The five most common causes of efficiency loss (with some Case Study examples) are detailed below:



When analysing break data, it is common to see a high number of wet-end and press breaks listed. Often, these are a result of poor cleaning practices. Fibres and dirt can build-up in many places around the wet-end and press. It is important to identify which areas of build-up are important to address. The key is to look for any place where the fibre can drop off onto the sheet, or where it may drop onto the inside of the wire loop - particularly in areas close to the headbox (e.g. breast roll doctor in Fig 2). In the press, areas inside the felt loop on the ingoing side of the press nips, or areas directly above the sheet, are of most importance.

Figure 2

Figure 2

These fibres can be pressed onto the sheet, or through the wire, and will often result in a weak spot in the sheet that will cause a break as it travels down the machine. Camera systems are installed on many modern machines, and can often be used to confirm the cause of a break. On machines without camera systems, analysis of the broken sheet on the reel can also be used. For example, on bleached grades, a build up of white fibre at the break point normally suggests a wet-end dirt problem. If the fibre is brown, it is more likely to come from the press.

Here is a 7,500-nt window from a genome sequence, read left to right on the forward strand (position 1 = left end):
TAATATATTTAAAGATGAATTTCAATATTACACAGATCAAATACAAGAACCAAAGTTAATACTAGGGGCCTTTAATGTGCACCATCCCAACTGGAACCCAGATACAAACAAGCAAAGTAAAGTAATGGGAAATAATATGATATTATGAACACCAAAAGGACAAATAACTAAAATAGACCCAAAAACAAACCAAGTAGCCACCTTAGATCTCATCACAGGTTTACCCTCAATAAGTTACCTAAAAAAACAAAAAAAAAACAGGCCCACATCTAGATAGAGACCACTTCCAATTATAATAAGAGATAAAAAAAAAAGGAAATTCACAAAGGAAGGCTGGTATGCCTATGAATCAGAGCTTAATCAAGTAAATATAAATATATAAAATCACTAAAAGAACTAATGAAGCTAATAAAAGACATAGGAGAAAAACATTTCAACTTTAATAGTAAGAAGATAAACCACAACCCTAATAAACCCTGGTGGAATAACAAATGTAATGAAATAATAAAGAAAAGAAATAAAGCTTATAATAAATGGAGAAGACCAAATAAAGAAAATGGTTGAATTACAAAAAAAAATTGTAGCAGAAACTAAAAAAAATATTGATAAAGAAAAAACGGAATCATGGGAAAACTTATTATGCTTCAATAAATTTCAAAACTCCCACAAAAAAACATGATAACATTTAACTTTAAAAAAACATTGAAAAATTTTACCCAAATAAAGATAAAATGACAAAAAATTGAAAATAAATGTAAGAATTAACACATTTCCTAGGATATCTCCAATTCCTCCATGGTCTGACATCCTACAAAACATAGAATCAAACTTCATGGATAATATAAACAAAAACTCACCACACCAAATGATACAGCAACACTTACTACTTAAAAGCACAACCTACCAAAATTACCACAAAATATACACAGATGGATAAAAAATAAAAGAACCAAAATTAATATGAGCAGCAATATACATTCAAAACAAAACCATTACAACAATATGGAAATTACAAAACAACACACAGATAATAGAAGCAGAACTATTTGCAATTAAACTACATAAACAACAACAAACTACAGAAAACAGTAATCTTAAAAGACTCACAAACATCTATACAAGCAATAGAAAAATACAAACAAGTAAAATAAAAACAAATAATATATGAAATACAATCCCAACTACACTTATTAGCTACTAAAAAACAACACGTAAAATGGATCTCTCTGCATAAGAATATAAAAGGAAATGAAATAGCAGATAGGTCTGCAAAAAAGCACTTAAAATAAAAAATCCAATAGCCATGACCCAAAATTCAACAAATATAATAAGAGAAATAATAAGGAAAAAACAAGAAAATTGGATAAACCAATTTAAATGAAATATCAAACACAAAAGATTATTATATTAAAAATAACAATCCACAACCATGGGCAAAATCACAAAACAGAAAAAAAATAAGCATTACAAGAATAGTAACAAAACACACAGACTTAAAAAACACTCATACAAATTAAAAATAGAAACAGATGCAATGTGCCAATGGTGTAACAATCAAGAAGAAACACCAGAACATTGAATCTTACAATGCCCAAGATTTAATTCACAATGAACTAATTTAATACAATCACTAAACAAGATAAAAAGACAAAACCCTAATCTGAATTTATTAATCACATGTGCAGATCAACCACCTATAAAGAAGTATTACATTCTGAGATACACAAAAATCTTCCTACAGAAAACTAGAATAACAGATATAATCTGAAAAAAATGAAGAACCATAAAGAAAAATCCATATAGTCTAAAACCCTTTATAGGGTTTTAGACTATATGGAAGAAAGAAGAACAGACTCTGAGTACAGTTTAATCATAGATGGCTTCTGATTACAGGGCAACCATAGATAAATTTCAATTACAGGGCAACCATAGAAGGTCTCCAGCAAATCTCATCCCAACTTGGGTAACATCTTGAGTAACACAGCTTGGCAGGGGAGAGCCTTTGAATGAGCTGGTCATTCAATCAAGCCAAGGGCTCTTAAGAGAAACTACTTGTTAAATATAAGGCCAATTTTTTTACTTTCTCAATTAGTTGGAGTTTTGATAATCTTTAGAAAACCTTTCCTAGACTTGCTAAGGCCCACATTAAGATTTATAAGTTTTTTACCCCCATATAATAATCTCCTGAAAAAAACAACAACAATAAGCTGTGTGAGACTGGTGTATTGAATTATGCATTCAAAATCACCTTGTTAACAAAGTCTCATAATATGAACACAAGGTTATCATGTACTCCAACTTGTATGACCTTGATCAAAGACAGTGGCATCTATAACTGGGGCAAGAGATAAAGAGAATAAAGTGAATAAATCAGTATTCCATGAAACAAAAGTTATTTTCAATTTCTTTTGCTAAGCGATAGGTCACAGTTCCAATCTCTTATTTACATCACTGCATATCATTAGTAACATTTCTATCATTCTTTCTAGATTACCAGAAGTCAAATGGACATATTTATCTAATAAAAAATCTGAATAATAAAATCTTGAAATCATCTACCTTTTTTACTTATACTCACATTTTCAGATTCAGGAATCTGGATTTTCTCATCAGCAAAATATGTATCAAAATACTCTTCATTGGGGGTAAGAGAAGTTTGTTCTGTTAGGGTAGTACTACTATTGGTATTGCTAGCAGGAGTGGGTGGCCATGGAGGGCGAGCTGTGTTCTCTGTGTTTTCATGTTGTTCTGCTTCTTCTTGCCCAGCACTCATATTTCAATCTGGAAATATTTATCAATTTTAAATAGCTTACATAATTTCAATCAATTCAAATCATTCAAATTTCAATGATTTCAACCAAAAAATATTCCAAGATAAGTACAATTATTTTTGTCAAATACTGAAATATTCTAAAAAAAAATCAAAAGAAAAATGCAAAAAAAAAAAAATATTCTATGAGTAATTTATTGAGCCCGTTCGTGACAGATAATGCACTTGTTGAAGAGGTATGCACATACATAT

It should also be remembered that build-up that is outside the sheet width, or not inside the wire loop, is much less of a problem. It is not uncommon to see operators carefully cleaning handrails and platforms, whilst ignoring build-up on the under side of a wet end saveall for example.


A number of recommendations have been made to address this issue.

  • Operator training - often just making the operators aware of the important areas that need to be cleaned regularly can make a big difference.
  • Additional cleaning hoses - it is very difficult to thoroughly clean some of today's wider machines from the front-side only. Adding high-pressure hose reels at the backside of the machine can give the operators an important tool to help maintain good cleanliness.
  • Cleaning regime - don't try to clean every point at every break. A diagram of the most important areas (see Fig 3 for a typical example) can be displayed in the operator control room. At any one break, the operators should just clean two or three areas, and note these in the shift log. At the next break, the operators should continue down the list. Thus, all areas will be cleaned after four to five breaks.

Figure 3

Figure 3



It is extremely difficult to operate a machine efficiently when there is any variability into the stock flow or services to the paper machine. Changes in furnish characteristics can contribute to breaks on the machine, or result in quality losses.